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One Summer in Europe: Poland


The train tracks leading through the guard house into Auschwitz-Birkenau

I visited the Birkenau section of Auschwitz first. The infamous train tracks leading through its main guard house were not as disturbing as I had expected, since even pictures of it can send shivers down mine spine. But life was going on outside the gate with the sounds of life and cars driving. Inside the camp though, the prisoner barracks could be eerie. These were not reconstructions or even restored much, but the actual spots where people enslaved in the concentration camp lived, suffered, and died. I walked through a couple alone, and quiet, still atmosphere was very creepy. I also saw the sites where twins were kept for experimentation and other blocks where other human tests occurred. I had met a survivor of the twin experiments at a museum she established in the town where I went to school.

The size of the camp struck me too. The complex was massive, with endless rows of bunks and barbed wire. The units were sealed off from one another and often separate by ethnic groups, which all were forced to do the same labor. There were even plans in place to expand Auschwitz, but they were canceled as the tide of the war turned against the Nazis. All these barracks were just for those forced to work, as those executed immediately upon arrival (most Jews) never used them.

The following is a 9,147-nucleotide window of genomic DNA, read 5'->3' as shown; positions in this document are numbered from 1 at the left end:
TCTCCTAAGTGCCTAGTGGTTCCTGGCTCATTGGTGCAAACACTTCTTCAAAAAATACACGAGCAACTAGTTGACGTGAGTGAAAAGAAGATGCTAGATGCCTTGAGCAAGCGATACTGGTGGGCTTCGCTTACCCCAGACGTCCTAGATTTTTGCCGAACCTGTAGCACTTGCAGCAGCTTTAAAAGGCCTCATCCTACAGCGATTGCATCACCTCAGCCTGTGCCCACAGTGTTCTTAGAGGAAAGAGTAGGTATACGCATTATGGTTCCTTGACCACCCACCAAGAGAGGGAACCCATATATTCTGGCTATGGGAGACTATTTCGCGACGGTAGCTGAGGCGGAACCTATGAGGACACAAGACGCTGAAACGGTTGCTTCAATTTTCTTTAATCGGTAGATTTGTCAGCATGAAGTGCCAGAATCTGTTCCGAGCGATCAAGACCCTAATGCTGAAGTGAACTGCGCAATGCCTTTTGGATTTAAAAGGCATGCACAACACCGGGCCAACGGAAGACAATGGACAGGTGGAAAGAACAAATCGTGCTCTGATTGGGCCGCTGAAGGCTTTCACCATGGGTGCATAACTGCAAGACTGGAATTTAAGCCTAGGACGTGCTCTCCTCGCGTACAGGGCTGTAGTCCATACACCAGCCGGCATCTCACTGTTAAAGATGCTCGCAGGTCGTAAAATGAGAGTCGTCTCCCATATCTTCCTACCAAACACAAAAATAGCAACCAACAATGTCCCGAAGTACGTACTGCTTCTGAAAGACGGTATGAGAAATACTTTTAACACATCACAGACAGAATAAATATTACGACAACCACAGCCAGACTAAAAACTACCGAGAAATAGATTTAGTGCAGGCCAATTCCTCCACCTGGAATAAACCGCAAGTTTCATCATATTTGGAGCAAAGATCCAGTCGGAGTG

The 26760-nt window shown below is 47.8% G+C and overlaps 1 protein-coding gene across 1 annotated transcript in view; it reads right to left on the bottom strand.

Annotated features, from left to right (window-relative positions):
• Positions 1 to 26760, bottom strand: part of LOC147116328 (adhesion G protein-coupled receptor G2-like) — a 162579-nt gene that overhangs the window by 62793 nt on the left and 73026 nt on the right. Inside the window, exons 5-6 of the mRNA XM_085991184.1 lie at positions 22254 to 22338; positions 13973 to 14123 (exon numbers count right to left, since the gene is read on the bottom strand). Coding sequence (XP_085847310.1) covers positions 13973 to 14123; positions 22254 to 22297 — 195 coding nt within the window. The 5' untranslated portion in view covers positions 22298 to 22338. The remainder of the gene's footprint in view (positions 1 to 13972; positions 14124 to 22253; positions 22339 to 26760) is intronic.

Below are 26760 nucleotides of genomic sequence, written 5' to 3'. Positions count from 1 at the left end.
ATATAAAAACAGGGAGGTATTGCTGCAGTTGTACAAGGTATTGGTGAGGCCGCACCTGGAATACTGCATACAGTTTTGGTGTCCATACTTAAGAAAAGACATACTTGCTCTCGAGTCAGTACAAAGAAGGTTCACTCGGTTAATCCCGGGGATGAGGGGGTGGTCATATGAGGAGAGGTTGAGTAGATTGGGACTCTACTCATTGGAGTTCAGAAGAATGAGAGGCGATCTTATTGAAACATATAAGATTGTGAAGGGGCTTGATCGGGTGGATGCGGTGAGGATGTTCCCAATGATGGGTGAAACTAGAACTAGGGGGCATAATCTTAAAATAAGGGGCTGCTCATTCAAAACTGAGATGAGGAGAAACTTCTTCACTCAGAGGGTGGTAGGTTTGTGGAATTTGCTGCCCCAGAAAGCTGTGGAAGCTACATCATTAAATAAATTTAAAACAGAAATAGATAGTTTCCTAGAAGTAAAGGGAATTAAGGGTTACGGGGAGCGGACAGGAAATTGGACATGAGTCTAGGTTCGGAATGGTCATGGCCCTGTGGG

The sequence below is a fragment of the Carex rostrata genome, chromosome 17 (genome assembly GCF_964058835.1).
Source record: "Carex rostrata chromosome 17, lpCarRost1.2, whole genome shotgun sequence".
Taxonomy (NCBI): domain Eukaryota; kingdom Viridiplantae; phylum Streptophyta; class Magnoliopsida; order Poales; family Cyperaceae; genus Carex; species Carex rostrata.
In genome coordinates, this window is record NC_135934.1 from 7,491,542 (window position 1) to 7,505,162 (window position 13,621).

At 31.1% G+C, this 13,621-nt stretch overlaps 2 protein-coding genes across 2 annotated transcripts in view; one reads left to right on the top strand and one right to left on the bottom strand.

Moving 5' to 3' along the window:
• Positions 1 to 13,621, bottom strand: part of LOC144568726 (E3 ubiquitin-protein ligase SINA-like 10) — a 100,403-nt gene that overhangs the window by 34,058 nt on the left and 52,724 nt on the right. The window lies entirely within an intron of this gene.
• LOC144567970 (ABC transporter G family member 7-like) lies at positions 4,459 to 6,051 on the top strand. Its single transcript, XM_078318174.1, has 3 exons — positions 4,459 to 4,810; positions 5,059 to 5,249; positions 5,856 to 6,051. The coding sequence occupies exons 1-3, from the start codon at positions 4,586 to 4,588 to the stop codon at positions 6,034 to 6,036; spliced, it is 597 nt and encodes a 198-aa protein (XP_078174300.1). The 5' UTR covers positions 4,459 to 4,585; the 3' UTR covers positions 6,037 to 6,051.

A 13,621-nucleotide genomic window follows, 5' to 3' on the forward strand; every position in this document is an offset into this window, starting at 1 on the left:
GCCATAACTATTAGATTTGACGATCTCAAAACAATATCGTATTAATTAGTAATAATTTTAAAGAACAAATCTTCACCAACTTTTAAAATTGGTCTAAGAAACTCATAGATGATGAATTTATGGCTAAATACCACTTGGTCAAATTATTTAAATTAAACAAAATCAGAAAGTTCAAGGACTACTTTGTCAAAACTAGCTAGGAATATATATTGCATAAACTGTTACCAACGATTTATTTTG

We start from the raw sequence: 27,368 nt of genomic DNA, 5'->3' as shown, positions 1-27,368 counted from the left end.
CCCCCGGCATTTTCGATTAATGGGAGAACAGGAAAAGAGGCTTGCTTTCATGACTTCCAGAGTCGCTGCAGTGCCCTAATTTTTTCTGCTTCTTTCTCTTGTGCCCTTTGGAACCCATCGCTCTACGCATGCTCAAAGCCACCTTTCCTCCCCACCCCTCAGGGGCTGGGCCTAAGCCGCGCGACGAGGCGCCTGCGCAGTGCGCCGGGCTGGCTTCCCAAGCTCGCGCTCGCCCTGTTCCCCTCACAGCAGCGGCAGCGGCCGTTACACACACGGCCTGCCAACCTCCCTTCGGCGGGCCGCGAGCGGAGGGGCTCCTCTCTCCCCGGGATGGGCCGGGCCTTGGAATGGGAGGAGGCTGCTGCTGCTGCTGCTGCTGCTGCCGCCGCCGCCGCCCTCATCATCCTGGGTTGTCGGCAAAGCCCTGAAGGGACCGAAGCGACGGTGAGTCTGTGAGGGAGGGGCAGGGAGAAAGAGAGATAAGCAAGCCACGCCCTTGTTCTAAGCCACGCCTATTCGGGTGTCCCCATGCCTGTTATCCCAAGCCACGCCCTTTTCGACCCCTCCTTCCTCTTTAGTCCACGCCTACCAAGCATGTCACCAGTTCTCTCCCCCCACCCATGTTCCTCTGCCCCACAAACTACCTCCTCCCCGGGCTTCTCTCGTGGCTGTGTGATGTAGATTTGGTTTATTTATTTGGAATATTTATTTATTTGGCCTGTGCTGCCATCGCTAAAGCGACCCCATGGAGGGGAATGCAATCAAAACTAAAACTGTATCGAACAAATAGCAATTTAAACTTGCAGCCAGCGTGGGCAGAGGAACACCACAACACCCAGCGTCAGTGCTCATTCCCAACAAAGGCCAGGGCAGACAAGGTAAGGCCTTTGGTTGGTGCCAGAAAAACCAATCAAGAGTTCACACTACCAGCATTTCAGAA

At the rear of the camp were the remains of the gas chambers where over one million people were murdered. The Nazis partially destroyed them as the allied front advanced to try and conceal what occurred. Still, their scale and evil efficiency were evident. I was speechless standing in front of the flight of stairs that were the last steps of hundreds of thousands of people.

Further back was the buildings where the prisoners who “passed” selection were registered, a horrific process for those still alive at that point. Woods nearby that were peaceful now, had seen pyres of bodies burned and had also been the final stop of many people as they unsuspectingly waited for their deaths when the gas chambers were full killing other victims.

The “Arbeit Macht Frei” gate entering Auschwitz

Auschwitz I was quite different from Birkenau and from what I expected. The bunks were large, two story brick buildings. I am sure conditions inside were at best wretched under Nazi rule, but I was not expecting such solid structures. Museums were now inside many of the buildings and documented some of the atrocities of camp life. From almost no food, to roll call, to brutal forced labor, the life of an inmate was a living nightmare. The most moving exhibit was walls of photographs of prisoners that were held here. For the non-Jew, Nazis kept detailed records, including their pictures. Underneath each of the portraits was their date of birth, arrival date, and death date, which was usually only a couple months after arrival — at most.

There was also a large collection of items stolen from the prisoners after they arrived. The amount of luggage and clothing was staggering. Most shocking though was the human hair shaved from exterminated prisoners. The pile was massive and stretched for at least twenty-five meters. I could not guess how many people it would have taken to make such a heap. This was also only a small fraction of all the hair that had been collected.

Auschwitz had a separate internal cellblock where troublesome or Gestapo prisoners were held. People were sentenced to stave to death here, while other were kept in cells where it was impossible to lie down. Many thousands of shootings took place nearby, after a “trial” that resulted in the death sentence. I found it odd that the Nazis went through the formalities of these show trials for some prisoners.

Auschwitz I had its own gas chambers, although much smaller than those at Birkenau. They were very near the camp, so there must have been no hiding from what was happening when the incinerators were running.